There are more than just tonal and direction problems. The writing and plotting are all over the place, with unsatisfying character deaths and some actors playing surprisingly against type--albeit seeming to have fun in the process, but with mixed results. One returning character in particular has their role in the movie flipped in a way that just doesn't work. Certain other plot elements are way too convenient, and Uprising does a poor job retconning events from the first film.

For example, Jake is the son of Stacker Pentecost, a major character from the first movie. This would have worked if, say, Stacker hadn't known about Jake, or Jake was too young to have been involved in the first movie's events. Instead, Uprising wedges in a backstory for Jake that has him dropping out of the Jaeger pilot program while his dad was still alive. Given Stacker's well-explored relationship in the original with his adopted daughter, Mako (the great Rinko Kikuchi), it stretches plausibility that Jake wouldn't have been mentioned before now. This is a clumsy way to shoehorn in a new character.

Kikuchi, by the way, does return in Uprising, but her talents are completely wasted. Adria Arjona's character, the mechanic Jules Reyes, also has very little to do, besides provide another point of competition for Boyega and Eastwood's characters.

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Boyega possesses ample swagger, his character here a transplant of Moses from 2011's Attack the Block, filtered through the confidence Boyega's gained since then as a global superstar thanks to Star Wars. But his cocky demeanor often feels out of place in the movie, like they let the actor improvise too much; too many scenes end with yet another crack from Jake about how good-looking he is, like the script kept getting cut off at the end and Boyega was left to wing it with a joke. He's as charming as ever, but it gets stale.

The new Jaegers, on the other hand, are definitely cool. Wielding house-sized weapons like a giant morningstar equipped with multiple spinning blades, or a crackling laser whip, they dominate the movie, as you'd expect. If all you really care about is watching giant robots wail on giant aliens--and occasionally, one another--Uprising will satisfy, although the action this time around feels slightly less weighty than the original. Bashing giant aliens with a humongous lightning whip or spinning ball of death is awesome on paper, but too many of the Jaegers' attacks just seem to glance harmlessly off until the plot demands otherwise.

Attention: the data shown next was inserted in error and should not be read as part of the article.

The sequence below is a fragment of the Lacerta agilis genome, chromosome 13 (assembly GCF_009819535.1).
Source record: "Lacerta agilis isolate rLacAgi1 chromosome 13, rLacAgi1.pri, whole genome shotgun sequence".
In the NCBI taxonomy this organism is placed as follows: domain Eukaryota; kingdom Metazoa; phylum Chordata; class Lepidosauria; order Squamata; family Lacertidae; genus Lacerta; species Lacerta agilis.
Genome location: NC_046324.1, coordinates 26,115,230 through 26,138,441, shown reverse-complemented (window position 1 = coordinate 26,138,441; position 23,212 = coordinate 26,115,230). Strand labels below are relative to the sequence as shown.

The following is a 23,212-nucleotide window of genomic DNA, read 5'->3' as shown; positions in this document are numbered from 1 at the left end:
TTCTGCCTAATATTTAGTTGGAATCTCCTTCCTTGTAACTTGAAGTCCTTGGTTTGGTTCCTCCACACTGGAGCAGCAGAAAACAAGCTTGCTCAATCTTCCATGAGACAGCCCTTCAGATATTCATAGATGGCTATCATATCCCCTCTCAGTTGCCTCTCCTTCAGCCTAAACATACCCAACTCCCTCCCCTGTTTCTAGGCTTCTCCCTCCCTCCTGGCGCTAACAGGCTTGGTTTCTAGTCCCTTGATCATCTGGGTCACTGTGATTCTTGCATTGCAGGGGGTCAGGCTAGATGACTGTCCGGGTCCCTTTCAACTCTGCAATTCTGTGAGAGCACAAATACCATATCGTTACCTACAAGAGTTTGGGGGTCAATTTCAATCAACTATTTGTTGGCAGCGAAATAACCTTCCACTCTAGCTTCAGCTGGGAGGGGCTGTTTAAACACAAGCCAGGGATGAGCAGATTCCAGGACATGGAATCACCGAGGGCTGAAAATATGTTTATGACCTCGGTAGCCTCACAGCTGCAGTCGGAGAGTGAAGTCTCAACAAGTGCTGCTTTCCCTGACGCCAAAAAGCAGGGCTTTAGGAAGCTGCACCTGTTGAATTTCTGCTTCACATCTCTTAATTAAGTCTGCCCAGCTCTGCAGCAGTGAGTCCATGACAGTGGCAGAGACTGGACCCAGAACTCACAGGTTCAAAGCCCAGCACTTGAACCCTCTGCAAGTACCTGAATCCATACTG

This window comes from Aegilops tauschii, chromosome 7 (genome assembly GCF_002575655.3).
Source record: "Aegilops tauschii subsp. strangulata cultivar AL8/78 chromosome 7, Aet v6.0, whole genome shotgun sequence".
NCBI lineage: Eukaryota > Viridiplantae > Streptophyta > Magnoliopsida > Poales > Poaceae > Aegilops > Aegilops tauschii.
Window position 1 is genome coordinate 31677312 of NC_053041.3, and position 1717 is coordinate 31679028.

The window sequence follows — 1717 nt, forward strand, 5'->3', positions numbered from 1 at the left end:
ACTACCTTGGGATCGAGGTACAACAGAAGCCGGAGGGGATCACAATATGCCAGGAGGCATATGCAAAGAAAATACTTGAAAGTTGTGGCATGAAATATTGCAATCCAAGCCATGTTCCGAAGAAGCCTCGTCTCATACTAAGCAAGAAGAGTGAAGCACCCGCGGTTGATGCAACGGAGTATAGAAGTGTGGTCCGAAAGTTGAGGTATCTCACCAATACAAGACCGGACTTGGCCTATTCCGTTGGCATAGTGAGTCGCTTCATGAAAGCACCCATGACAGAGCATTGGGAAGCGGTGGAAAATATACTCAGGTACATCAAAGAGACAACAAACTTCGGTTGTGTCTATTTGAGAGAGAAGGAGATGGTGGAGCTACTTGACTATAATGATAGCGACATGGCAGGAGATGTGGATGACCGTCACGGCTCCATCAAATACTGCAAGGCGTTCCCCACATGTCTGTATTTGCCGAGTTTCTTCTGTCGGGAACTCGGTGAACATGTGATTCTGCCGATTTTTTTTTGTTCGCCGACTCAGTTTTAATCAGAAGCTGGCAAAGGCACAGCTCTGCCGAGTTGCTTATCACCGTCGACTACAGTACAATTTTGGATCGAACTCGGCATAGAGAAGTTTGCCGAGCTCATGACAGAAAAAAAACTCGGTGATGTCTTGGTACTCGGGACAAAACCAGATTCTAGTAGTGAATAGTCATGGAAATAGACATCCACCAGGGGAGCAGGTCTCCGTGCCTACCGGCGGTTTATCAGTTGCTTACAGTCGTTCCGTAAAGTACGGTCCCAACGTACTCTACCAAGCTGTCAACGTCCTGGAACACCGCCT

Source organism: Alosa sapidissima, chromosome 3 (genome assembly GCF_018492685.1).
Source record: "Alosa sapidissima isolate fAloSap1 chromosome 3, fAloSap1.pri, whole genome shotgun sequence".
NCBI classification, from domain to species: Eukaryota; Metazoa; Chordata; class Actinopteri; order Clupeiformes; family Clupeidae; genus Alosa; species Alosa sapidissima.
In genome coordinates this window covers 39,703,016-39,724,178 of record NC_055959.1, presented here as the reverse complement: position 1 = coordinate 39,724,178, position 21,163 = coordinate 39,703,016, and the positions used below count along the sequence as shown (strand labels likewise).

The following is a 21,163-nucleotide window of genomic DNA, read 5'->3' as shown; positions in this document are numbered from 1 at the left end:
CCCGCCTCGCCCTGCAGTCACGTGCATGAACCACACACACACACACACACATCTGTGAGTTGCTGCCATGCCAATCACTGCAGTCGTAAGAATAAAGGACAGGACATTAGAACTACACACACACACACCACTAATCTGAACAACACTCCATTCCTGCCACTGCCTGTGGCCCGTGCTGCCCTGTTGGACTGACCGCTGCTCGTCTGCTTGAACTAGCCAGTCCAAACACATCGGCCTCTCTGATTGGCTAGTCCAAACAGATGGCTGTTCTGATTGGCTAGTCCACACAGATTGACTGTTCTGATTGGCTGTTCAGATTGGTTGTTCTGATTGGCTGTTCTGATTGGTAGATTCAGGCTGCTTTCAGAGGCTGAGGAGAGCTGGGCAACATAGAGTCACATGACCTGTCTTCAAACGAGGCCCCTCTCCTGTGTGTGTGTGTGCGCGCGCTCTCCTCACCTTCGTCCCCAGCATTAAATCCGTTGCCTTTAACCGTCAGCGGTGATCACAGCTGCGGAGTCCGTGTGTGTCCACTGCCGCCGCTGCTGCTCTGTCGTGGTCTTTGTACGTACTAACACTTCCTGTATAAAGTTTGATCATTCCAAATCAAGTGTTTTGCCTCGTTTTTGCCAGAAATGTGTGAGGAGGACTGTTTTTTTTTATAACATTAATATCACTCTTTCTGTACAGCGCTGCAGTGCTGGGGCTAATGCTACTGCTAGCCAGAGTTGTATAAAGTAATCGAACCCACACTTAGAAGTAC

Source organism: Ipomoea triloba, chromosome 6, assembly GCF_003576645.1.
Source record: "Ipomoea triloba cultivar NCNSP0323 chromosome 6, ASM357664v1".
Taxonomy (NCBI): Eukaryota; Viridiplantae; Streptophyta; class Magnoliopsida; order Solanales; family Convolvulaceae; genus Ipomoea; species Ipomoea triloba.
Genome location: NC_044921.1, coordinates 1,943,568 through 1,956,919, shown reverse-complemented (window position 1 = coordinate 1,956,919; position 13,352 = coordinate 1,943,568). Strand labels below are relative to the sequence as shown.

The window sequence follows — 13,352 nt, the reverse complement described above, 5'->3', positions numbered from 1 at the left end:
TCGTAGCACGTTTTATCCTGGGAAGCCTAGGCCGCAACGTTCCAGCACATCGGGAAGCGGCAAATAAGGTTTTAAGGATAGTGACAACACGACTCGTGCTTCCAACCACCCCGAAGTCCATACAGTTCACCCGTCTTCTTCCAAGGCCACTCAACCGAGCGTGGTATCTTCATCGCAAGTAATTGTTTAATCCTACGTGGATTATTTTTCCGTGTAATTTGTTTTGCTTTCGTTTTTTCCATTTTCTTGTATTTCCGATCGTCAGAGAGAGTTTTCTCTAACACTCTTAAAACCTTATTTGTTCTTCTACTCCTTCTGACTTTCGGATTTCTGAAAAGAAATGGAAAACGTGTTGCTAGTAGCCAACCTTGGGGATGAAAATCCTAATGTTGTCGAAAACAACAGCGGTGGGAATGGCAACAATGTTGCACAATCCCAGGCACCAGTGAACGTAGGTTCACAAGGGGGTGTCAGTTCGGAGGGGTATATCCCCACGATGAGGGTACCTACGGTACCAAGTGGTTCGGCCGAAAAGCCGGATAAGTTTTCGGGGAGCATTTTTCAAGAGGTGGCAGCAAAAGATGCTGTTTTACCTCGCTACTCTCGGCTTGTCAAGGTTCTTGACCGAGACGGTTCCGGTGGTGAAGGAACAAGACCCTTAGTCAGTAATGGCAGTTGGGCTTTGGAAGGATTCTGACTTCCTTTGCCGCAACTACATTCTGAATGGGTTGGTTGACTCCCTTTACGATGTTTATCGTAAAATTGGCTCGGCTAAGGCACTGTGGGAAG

Most of all, Pacific Rim: Uprising is just confusing. If you haven't seen the original, it's unlikely much in this sequel will make sense. Concepts like Drift--the way Jaeger pilots mentally link with one another--are poorly explained, despite this movie spending plenty of time attempting to recap and revisit past events. And if you did like the first Pacific Rim, you'll likely wonder what happened to all the distinctive side characters, the stylish action, and the flashy aesthetic. Pacific Rim: Uprising might have seemed like a pretty good giant monster movie if it didn't have to live up to the gigantically cool original, but unfortunately, it simply can't escape its predecessor's massive shadow.

The GoodThe Bad
Stars Cailee Spaeny and John Boyega do a good jobToo much retconning that doesn't make sense with the original
New Jaegers and Kaiju are funPlot is fumbled with out of place twists and deus ex machina
Fun to return to this worldStruggles to establish the state of the world after 10 year gap
Action feels flightier, with less attention to detail
A very Spy Kids vibe

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Michael Rougeau

Mike Rougeau is GameSpot's Senior Entertainment Editor. He loves Game of Thrones and dogs.